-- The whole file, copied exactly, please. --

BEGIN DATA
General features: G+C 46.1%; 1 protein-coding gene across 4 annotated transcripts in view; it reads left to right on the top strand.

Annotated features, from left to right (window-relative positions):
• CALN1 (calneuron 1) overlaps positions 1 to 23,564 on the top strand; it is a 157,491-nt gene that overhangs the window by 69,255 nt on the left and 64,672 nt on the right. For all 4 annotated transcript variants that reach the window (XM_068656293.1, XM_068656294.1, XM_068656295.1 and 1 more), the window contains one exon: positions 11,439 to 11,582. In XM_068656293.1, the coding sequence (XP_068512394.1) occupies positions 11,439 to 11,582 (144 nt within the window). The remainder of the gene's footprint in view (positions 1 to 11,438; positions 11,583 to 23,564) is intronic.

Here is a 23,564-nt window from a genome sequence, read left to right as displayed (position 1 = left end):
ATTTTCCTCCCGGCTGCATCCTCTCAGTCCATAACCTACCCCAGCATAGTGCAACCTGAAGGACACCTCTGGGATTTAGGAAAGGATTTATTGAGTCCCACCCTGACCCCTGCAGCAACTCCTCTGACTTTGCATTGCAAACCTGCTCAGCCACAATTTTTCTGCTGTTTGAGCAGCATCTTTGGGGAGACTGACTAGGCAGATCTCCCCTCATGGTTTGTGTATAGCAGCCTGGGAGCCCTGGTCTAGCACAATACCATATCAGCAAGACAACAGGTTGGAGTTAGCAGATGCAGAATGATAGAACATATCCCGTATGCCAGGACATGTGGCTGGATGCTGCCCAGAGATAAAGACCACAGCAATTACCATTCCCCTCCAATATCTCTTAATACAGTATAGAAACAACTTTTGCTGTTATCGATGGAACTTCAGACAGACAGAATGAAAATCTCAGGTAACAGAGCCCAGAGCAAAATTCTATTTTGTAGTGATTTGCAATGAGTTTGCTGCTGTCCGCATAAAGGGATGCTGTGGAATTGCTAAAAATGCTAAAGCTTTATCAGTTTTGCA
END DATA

General features: G+C 46.1%; 1 protein-coding gene across 4 annotated transcripts in view; it reads left to right on the top strand.

Annotated features, from left to right (window-relative positions):
• CALN1 (calneuron 1) overlaps positions 1 to 23,564 on the top strand; it is a 157,491-nt gene that overhangs the window by 69,255 nt on the left and 64,672 nt on the right. For all 4 annotated transcript variants that reach the window (XM_068656293.1, XM_068656294.1, XM_068656295.1 and 1 more), the window contains one exon: positions 11,439 to 11,582. In XM_068656293.1, the coding sequence (XP_068512394.1) occupies positions 11,439 to 11,582 (144 nt within the window). The remainder of the gene's footprint in view (positions 1 to 11,438; positions 11,583 to 23,564) is intronic.

Here is a 23,564-nt window from a genome sequence, read left to right as displayed (position 1 = left end):
ATTTTCCTCCCGGCTGCATCCTCTCAGTCCATAACCTACCCCAGCATAGTGCAACCTGAAGGACACCTCTGGGATTTAGGAAAGGATTTATTGAGTCCCACCCTGACCCCTGCAGCAACTCCTCTGACTTTGCATTGCAAACCTGCTCAGCCACAATTTTTCTGCTGTTTGAGCAGCATCTTTGGGGAGACTGACTAGGCAGATCTCCCCTCATGGTTTGTGTATAGCAGCCTGGGAGCCCTGGTCTAGCACAATACCATATCAGCAAGACAACAGGTTGGAGTTAGCAGATGCAGAATGATAGAACATATCCCGTATGCCAGGACATGTGGCTGGATGCTGCCCAGAGATAAAGACCACAGCAATTACCATTCCCCTCCAATATCTCTTAATACAGTATAGAAACAACTTTTGCTGTTATCGATGGAACTTCAGACAGACAGAATGAAAATCTCAGGTAACAGAGCCCAGAGCAAAATTCTATTTTGTAGTGATTTGCAATGAGTTTGCTGCTGTCCGCATAAAGGGATGCTGTGGAATTGCTAAAAATGCTAAAGCTTTATCAGTTTTGCA